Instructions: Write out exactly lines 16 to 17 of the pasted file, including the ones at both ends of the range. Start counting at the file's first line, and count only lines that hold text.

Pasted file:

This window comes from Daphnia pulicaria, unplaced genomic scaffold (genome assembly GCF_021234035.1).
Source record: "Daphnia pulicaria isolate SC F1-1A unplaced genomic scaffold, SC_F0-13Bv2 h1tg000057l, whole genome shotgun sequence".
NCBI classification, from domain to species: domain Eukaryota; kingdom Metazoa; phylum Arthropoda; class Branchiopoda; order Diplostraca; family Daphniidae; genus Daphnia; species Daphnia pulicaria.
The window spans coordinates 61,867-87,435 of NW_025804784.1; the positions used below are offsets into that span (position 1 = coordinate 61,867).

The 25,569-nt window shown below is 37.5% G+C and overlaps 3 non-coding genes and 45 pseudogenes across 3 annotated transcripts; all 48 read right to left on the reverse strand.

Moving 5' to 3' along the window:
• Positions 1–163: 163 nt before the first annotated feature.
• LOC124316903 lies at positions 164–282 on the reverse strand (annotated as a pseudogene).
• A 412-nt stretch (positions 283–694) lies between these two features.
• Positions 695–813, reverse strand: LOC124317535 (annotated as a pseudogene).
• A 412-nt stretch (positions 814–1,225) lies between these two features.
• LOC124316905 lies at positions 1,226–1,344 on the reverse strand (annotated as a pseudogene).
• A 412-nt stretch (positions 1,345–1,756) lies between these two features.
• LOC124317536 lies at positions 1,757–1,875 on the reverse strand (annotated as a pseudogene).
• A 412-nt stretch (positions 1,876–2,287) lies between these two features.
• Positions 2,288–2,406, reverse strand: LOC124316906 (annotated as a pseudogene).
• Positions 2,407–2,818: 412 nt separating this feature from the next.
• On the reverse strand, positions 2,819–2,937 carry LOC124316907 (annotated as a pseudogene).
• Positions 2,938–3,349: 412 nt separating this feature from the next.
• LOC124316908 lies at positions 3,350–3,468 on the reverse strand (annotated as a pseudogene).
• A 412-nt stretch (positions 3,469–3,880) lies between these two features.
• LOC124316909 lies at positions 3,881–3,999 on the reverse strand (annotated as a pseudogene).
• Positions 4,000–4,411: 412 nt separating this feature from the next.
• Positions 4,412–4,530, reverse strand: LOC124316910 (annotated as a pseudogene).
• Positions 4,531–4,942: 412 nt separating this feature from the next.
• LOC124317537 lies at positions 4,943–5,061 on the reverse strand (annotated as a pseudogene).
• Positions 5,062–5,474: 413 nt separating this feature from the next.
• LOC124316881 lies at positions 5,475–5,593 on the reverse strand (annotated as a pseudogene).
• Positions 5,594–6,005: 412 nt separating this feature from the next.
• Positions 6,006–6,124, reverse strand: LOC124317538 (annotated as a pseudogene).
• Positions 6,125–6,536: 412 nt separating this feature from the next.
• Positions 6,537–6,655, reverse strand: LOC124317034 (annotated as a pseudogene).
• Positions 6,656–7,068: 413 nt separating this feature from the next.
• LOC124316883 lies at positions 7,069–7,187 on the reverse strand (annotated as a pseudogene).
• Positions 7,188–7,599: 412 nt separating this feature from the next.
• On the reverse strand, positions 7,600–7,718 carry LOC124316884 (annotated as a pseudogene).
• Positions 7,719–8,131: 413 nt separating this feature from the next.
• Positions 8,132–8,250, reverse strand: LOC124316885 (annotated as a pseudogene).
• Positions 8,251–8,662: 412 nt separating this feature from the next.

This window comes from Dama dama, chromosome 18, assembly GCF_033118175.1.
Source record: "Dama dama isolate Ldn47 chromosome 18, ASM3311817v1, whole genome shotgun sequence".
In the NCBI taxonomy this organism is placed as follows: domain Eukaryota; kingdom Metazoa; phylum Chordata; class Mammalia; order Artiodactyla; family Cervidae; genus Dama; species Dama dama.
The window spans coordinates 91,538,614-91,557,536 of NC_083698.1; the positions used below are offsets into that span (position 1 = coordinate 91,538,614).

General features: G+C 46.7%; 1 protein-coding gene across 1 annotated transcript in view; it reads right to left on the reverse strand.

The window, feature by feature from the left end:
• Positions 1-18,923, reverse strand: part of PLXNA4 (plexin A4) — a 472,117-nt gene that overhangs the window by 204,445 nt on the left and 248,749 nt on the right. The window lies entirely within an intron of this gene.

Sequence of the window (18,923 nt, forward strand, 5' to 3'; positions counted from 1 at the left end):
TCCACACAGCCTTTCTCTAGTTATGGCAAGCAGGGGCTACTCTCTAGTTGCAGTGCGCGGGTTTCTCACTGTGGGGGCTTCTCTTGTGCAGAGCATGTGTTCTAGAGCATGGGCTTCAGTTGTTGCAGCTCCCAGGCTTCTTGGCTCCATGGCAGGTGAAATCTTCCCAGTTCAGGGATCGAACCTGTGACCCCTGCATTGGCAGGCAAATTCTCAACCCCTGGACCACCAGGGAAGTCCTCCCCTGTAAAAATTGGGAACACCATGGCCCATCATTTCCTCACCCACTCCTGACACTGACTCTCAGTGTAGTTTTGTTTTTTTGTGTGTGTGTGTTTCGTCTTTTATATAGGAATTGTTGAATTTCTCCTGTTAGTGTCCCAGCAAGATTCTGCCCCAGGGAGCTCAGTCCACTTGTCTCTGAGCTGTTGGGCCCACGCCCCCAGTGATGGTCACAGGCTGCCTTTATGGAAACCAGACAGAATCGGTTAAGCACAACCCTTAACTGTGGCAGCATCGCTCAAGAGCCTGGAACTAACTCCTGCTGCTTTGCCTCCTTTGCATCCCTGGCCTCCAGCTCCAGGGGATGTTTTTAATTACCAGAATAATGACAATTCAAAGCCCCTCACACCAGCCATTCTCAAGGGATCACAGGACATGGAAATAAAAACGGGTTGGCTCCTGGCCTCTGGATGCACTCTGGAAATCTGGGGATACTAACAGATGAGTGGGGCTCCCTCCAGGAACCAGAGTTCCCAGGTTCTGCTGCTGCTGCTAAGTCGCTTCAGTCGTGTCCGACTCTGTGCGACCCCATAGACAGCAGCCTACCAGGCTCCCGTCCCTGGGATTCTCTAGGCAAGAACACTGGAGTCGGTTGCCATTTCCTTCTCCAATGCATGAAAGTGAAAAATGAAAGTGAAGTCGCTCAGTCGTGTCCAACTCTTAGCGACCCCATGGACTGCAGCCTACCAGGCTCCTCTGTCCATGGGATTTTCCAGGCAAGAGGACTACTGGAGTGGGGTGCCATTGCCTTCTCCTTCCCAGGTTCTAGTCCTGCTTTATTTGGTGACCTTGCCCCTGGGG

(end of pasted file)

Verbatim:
• Positions 2,288–2,406, reverse strand: LOC124316906 (annotated as a pseudogene).
• Positions 2,407–2,818: 412 nt separating this feature from the next.